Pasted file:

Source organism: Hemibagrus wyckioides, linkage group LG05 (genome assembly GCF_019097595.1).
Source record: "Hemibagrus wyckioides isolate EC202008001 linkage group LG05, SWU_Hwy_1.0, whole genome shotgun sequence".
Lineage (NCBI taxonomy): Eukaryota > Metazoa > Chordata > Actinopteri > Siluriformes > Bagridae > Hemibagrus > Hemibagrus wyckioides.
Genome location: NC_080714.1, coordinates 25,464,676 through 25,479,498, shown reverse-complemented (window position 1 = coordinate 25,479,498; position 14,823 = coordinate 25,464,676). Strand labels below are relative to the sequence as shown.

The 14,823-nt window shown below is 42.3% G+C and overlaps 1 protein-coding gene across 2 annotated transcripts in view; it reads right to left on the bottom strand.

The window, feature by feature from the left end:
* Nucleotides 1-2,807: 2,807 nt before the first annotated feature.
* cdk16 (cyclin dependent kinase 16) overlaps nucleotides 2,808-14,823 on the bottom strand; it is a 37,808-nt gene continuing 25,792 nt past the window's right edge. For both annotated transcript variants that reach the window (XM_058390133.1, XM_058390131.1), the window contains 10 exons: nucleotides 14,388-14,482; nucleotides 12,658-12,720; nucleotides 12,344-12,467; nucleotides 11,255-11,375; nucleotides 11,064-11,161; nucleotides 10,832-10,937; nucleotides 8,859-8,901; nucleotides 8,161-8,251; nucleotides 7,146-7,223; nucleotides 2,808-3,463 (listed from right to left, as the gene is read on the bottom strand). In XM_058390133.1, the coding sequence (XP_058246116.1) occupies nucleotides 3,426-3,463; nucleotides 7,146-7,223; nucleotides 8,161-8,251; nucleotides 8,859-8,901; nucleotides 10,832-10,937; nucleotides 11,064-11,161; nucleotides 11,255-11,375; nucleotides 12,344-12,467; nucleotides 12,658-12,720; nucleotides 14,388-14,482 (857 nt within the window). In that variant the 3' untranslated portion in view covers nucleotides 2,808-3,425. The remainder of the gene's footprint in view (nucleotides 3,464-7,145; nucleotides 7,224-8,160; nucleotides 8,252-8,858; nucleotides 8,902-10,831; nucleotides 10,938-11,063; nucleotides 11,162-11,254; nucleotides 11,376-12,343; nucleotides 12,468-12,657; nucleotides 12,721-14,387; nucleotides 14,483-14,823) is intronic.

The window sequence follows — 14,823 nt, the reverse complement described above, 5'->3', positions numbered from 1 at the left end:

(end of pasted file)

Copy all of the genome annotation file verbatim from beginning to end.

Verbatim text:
Source organism: Hemibagrus wyckioides, linkage group LG05 (genome assembly GCF_019097595.1).
Source record: "Hemibagrus wyckioides isolate EC202008001 linkage group LG05, SWU_Hwy_1.0, whole genome shotgun sequence".
Lineage (NCBI taxonomy): Eukaryota > Metazoa > Chordata > Actinopteri > Siluriformes > Bagridae > Hemibagrus > Hemibagrus wyckioides.
Genome location: NC_080714.1, coordinates 25,464,676 through 25,479,498, shown reverse-complemented (window position 1 = coordinate 25,479,498; position 14,823 = coordinate 25,464,676). Strand labels below are relative to the sequence as shown.

The 14,823-nt window shown below is 42.3% G+C and overlaps 1 protein-coding gene across 2 annotated transcripts in view; it reads right to left on the bottom strand.

The window, feature by feature from the left end:
* Nucleotides 1-2,807: 2,807 nt before the first annotated feature.
* cdk16 (cyclin dependent kinase 16) overlaps nucleotides 2,808-14,823 on the bottom strand; it is a 37,808-nt gene continuing 25,792 nt past the window's right edge. For both annotated transcript variants that reach the window (XM_058390133.1, XM_058390131.1), the window contains 10 exons: nucleotides 14,388-14,482; nucleotides 12,658-12,720; nucleotides 12,344-12,467; nucleotides 11,255-11,375; nucleotides 11,064-11,161; nucleotides 10,832-10,937; nucleotides 8,859-8,901; nucleotides 8,161-8,251; nucleotides 7,146-7,223; nucleotides 2,808-3,463 (listed from right to left, as the gene is read on the bottom strand). In XM_058390133.1, the coding sequence (XP_058246116.1) occupies nucleotides 3,426-3,463; nucleotides 7,146-7,223; nucleotides 8,161-8,251; nucleotides 8,859-8,901; nucleotides 10,832-10,937; nucleotides 11,064-11,161; nucleotides 11,255-11,375; nucleotides 12,344-12,467; nucleotides 12,658-12,720; nucleotides 14,388-14,482 (857 nt within the window). In that variant the 3' untranslated portion in view covers nucleotides 2,808-3,425. The remainder of the gene's footprint in view (nucleotides 3,464-7,145; nucleotides 7,224-8,160; nucleotides 8,252-8,858; nucleotides 8,902-10,831; nucleotides 10,938-11,063; nucleotides 11,162-11,254; nucleotides 11,376-12,343; nucleotides 12,468-12,657; nucleotides 12,721-14,387; nucleotides 14,483-14,823) is intronic.

The window sequence follows — 14,823 nt, the reverse complement described above, 5'->3', positions numbered from 1 at the left end: